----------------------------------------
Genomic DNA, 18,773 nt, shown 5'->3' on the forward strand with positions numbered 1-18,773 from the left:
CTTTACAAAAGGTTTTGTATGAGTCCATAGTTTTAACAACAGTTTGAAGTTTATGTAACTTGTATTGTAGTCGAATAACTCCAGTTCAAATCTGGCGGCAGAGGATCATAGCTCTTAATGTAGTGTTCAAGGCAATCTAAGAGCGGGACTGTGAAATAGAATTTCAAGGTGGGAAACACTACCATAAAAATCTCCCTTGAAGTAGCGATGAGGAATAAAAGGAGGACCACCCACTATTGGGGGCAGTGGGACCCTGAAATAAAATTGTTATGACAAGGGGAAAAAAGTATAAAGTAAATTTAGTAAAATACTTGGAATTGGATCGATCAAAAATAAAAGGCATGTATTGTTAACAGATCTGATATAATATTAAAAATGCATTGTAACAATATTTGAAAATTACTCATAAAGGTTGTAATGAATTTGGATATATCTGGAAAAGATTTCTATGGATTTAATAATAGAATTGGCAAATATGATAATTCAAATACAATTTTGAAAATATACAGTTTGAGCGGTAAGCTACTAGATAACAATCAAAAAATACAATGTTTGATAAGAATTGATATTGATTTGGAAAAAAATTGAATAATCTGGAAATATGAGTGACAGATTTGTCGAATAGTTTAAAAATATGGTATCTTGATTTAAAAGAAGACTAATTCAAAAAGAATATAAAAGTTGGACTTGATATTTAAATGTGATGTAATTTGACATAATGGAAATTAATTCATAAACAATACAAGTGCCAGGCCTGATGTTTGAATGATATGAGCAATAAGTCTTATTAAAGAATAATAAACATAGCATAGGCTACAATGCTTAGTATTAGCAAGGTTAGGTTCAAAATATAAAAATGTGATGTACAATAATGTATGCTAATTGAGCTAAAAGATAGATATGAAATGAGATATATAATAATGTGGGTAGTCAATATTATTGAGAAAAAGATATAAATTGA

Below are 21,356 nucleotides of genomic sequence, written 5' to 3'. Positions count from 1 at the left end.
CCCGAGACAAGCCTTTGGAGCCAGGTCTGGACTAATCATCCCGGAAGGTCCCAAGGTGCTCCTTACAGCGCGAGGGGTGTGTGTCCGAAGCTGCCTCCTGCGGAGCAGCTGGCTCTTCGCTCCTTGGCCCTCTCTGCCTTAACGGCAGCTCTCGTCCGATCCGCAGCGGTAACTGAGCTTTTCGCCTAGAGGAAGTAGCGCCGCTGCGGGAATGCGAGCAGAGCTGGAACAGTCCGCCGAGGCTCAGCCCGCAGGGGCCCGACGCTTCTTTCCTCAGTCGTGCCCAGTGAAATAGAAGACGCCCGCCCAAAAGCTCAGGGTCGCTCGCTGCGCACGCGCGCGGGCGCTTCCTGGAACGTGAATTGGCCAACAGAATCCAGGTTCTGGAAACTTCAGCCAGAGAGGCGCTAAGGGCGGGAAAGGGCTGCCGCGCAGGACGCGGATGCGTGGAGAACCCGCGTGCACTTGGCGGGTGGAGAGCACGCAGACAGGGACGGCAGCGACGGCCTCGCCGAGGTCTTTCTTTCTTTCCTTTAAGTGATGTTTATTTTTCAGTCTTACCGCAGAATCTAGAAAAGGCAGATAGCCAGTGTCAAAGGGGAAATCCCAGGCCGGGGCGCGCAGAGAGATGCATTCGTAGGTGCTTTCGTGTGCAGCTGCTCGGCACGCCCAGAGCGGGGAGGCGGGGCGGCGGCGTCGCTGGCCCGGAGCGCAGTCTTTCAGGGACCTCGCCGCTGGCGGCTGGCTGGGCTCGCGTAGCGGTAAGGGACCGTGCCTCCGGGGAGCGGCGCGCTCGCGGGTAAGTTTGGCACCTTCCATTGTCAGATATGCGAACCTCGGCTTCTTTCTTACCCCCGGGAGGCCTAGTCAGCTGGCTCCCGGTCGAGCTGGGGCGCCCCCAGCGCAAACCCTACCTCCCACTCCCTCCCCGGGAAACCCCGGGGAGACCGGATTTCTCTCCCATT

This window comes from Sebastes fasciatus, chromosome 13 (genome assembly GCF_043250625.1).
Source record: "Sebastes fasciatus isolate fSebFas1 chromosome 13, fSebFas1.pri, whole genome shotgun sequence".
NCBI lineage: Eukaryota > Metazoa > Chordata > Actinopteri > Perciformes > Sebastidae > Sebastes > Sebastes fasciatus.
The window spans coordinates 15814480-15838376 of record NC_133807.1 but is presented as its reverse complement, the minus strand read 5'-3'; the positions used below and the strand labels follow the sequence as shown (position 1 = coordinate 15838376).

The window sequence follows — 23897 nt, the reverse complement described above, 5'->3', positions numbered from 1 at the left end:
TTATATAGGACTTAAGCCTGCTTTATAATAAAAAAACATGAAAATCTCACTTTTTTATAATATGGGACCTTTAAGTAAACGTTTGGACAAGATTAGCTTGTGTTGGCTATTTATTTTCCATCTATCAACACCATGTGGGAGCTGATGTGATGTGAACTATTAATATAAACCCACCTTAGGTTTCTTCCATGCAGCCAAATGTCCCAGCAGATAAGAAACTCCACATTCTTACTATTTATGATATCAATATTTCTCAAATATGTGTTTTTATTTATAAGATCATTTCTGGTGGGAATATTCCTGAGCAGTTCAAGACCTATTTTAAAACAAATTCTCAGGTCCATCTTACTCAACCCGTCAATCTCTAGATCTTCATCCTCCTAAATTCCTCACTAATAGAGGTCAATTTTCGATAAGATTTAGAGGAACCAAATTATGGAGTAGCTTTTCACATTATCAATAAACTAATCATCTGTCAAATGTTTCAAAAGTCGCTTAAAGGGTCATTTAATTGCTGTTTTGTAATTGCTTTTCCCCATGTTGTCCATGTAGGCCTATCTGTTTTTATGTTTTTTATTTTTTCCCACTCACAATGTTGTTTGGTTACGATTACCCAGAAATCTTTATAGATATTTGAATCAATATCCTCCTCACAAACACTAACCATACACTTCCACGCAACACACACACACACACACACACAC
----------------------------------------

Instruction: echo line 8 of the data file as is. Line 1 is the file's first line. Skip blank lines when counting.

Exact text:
The window spans coordinates 15814480-15838376 of record NC_133807.1 but is presented as its reverse complement, the minus strand read 5'-3'; the positions used below and the strand labels follow the sequence as shown (position 1 = coordinate 15838376).